7) – supported by National Land Fund, develop negotiated land reform approach

The landholdings of small producers are incredibly small, averaging less than 1ha (in 1979, the average size was a reported 0.46ha). Despite wide-ranging initiatives and reforms, large landowners remain reluctant to offer land in the market. Some accounts suggest that it is because they fear that these actions might catalyse renewed calls for widespread redistributive land reform or encourage land invasions (land invaders are always more likely to occupy land that they feel is unwanted). The reason may be far simpler. Power in Guatemala has remained intimately linked to large landholdings. In the absence of urgent need, many landowners are likely to value the psychological utility derived from ownership far more highly the short-term economic returns derived from land disposal. It may then, simply be because the large owners have neither the desire nor the preference to sell their land.

The public sector has not been completely inactive historically. Over the last 30 years, INTA (the National Institute of Agrarian Transformation) has created 852 settlements involving 118 663 beneficiaries. The reform sector settlements have been established with minimal infrastructure and productive investment in frequently marginal areas, and have therefore offered little opportunity for significant economic advance.

Current Programmes

Guatemala has attracted extensive international interest. The World Bank, IDB, EU, USAID, GTZ , Japan, France and Australia are actively engaged in Guatemala’s land reforms.

The main areas of activity are:

Registration – proceeding very slowly and seems to involve considerable transaction costs for poor beneficiaries – World Bank contributing US$35 million in support of land registration process and a separate US$25 million loan to El Petén. – USAID also involved in registration (with LTC)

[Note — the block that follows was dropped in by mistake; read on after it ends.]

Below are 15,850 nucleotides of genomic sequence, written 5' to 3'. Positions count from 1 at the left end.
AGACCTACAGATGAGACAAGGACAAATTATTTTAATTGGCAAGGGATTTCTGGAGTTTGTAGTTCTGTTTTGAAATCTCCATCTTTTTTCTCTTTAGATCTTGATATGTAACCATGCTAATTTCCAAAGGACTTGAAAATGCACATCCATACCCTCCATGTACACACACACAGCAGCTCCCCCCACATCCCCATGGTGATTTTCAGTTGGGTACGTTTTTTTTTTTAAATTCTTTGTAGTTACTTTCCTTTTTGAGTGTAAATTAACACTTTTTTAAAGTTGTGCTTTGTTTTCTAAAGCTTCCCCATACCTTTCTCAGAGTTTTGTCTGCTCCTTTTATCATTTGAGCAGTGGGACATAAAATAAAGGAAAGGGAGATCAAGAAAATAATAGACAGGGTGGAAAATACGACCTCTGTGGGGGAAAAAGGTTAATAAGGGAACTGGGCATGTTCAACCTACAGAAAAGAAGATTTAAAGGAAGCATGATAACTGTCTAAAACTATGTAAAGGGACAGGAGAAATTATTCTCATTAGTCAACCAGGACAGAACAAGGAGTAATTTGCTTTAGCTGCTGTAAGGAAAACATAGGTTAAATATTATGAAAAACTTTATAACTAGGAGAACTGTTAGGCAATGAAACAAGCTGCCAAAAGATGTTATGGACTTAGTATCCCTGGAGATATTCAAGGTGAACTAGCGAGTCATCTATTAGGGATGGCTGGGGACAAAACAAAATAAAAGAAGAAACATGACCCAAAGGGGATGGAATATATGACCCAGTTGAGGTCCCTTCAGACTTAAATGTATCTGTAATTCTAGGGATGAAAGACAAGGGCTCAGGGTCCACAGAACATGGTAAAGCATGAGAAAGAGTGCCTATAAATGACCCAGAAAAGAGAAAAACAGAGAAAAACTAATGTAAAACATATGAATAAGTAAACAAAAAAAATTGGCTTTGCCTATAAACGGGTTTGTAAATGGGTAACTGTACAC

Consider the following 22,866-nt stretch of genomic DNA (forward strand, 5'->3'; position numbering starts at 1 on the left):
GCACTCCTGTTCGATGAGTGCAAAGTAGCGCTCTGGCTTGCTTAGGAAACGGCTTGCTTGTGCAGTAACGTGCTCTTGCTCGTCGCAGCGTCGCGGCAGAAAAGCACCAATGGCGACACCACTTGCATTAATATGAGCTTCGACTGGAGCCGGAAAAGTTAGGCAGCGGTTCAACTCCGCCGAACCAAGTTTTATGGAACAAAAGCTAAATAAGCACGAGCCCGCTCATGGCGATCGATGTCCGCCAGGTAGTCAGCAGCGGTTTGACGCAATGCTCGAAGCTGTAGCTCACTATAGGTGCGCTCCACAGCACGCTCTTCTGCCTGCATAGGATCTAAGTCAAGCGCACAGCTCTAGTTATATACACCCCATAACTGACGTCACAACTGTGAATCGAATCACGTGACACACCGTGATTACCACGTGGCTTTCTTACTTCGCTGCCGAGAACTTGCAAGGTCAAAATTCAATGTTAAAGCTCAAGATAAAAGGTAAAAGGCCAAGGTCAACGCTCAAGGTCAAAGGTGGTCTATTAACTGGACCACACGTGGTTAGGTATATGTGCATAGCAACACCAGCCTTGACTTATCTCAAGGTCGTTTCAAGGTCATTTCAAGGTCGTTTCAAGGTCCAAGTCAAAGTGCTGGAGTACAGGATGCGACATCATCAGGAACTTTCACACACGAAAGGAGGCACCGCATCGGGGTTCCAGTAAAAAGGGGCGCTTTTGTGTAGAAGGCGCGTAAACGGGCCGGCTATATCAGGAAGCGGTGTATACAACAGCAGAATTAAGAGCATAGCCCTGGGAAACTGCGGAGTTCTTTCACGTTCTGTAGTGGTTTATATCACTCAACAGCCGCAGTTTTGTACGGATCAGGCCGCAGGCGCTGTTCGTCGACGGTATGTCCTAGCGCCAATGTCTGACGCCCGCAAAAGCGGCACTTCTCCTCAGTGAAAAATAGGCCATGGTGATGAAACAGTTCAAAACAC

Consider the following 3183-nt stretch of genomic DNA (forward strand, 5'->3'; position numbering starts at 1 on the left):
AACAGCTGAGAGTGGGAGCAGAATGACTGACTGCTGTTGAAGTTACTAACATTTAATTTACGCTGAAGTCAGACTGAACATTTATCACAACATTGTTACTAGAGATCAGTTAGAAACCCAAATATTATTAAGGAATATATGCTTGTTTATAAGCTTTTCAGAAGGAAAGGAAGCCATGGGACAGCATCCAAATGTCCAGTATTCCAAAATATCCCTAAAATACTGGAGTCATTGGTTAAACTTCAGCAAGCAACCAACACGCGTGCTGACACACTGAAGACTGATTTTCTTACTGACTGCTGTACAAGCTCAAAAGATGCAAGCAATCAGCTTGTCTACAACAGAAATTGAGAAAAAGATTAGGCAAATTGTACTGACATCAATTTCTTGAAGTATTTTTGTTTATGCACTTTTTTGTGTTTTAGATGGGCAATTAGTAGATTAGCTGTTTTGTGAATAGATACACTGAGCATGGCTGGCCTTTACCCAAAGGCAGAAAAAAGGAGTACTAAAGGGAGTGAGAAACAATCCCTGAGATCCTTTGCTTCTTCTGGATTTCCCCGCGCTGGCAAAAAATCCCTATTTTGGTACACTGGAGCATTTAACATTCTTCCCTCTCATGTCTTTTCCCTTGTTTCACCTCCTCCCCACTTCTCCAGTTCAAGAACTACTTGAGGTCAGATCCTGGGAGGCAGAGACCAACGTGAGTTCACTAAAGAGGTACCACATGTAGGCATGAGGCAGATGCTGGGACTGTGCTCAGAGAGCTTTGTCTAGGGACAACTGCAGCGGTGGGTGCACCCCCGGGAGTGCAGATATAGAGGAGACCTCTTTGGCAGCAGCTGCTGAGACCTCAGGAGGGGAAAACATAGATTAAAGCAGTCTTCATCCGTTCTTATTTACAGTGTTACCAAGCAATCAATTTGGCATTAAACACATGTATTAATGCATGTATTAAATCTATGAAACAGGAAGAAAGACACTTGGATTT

FONATIERRA – a land fund created to support land purchase by small producers, supported by USAID (land grants), Japanese (US$408 000 to assist creation of fund) and World Bank . The final approval of the Land Fund law, establishing the institutions and defining norms, regulations and responsibilities has been delayed. It is anticipated that FONATIERRA will function according to the principles of Negotiated Land Reform, involving price bargaining between sets of willing buyers and willing sellers.

FORELAP- Fund for the Reintegration of Productive Labour – programme concerned with the reintegration of ex-combatants and managed by FONAPAZ

Ministry of Agriculture- IDB has supported reform process, involving fundamental restructuring (1990 – 10 000 employees / 1994 – 8 000 employees / 1998 – 1 700 employees)

Land Markets – research is being organised by FAO/WB/IFAD and local institutions to monitor evolution of rural land markets and establish monitoring database

Special Sectors: forestry and natural resources. A Forest Action Plan has been established by the Min. of Agriculture. The main objective concerns the demarcation of forest lands and the encouragement of sustainable forest resource management systems.

Land conflict resolution mechanisms. This remains an important issue, and is of particular relevance for the efficiency and long-term success of the land registration programme. Local registration processes are constrained by local disputes. At present, insufficient local conflict resolution institutions exist. There is a clear need for further work in this area.

Conclusion

Guatemala is embarking on a crucial state of history. For the first time a broad coalition has been forged and is working together in twin struggles for peace and poverty reduction.

The international community too has relished the challenges and hopes embodied in the Peace Accord. There is a risk of international overflow, leading to inevitable moral hazards, communication and coordination failures and even liquidity problems.

Crucial areas of urgent support and assistance remain. Issues such as land purchase, conflict resolution and the monitoring of NLR-type approaches will continue to be important.


Secure access to land helps reduce poverty

International Land Coalition, Via del Serafico 107, 00142 Rome/ Italy
Tel (+39) 065459 2445, Fax (+39) 06 504 3463, Email; Website.

Link: The World Factbook/Guatemala.